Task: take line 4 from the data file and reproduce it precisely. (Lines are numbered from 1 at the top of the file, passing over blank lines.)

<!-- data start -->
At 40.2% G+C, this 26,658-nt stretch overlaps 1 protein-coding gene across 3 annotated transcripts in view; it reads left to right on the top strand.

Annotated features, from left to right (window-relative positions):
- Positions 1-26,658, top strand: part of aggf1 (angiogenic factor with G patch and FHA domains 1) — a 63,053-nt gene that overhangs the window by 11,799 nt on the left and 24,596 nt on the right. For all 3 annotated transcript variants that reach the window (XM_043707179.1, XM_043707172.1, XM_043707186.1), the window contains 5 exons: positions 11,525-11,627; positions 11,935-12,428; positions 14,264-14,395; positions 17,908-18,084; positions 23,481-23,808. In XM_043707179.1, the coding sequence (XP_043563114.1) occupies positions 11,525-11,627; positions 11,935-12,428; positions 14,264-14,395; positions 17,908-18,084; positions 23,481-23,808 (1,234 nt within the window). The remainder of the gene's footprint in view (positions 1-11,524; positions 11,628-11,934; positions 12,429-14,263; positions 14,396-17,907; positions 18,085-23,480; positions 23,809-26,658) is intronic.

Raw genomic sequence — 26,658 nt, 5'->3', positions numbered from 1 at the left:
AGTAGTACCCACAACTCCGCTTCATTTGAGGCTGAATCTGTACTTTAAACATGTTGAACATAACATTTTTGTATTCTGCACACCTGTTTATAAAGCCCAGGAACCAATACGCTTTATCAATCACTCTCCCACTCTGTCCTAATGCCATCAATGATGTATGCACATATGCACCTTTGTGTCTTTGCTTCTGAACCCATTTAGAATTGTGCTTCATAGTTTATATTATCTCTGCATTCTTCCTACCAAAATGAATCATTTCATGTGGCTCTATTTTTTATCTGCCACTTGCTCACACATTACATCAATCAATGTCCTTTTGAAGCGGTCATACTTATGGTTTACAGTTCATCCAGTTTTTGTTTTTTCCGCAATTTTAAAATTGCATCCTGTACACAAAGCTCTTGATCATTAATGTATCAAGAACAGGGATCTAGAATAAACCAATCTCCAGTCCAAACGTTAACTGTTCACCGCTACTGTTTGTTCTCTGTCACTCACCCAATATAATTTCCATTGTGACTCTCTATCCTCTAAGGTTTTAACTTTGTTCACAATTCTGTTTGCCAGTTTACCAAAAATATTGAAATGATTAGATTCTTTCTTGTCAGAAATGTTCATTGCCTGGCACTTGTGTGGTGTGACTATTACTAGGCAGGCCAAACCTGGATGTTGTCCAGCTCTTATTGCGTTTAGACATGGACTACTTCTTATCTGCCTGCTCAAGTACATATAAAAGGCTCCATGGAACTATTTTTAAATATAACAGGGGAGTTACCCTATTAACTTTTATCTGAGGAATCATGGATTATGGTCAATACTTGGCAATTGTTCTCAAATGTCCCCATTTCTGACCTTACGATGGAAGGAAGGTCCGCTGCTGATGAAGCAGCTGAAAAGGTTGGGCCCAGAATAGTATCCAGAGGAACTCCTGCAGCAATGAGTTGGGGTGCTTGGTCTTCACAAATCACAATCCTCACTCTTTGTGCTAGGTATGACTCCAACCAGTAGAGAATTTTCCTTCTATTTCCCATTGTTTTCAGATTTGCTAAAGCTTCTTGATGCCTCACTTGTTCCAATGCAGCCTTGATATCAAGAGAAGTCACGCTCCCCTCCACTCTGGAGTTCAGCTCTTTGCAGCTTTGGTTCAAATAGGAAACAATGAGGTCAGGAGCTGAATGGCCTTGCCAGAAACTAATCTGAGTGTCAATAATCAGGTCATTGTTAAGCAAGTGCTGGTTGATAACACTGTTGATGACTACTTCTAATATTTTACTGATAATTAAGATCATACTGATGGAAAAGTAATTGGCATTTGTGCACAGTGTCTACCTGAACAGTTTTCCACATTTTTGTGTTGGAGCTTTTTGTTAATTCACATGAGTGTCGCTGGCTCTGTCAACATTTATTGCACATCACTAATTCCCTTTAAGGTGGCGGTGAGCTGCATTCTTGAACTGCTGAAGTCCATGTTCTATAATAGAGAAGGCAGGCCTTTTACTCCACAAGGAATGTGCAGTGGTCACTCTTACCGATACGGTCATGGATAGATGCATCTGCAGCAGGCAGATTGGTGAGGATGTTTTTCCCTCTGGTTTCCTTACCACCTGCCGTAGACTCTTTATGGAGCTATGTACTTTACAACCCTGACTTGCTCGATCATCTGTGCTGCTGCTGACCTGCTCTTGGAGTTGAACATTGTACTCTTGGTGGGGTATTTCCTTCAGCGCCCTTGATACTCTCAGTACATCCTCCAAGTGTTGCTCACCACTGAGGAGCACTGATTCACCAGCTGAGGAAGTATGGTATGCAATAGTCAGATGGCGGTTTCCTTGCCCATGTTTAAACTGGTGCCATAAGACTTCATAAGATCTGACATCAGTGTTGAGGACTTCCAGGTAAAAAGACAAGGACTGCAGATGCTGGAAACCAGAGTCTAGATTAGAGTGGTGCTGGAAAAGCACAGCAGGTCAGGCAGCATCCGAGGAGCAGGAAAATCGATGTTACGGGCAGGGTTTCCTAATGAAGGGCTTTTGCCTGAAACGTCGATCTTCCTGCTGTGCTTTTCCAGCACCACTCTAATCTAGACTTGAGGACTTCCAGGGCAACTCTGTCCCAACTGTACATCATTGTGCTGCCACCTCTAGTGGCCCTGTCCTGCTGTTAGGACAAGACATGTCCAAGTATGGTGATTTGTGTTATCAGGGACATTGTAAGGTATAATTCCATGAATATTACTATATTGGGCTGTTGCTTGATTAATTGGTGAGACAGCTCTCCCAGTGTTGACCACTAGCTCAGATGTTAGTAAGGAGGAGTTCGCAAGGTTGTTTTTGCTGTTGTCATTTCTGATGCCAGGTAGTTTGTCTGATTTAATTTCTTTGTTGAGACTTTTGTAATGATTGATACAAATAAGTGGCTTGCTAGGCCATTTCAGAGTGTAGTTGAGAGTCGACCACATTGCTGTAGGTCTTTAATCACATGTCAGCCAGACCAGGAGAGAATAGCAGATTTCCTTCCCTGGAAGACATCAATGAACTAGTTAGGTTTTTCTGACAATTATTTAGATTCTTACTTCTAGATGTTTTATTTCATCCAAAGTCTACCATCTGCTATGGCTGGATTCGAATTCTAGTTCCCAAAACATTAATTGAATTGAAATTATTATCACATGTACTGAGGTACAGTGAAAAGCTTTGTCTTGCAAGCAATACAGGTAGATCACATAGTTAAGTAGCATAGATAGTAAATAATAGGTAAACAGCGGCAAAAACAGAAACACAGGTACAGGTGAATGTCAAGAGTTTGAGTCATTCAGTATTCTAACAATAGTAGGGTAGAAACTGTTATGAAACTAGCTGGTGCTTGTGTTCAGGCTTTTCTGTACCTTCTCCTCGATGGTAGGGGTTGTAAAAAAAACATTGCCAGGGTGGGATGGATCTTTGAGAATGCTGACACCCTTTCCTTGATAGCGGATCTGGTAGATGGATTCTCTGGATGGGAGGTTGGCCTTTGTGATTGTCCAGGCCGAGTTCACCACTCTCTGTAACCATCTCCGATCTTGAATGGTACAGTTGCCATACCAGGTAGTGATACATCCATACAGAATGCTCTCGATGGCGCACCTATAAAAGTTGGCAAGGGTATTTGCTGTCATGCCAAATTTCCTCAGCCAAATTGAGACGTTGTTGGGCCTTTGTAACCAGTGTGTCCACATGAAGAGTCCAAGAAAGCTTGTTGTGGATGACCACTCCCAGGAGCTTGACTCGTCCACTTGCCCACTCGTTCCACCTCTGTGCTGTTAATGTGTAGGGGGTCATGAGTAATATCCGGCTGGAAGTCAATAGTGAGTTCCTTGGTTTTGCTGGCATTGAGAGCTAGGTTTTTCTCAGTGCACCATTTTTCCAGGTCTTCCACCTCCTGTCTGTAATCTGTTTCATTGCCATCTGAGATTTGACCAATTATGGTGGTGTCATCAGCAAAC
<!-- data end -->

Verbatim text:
Raw genomic sequence — 26,658 nt, 5'->3', positions numbered from 1 at the left: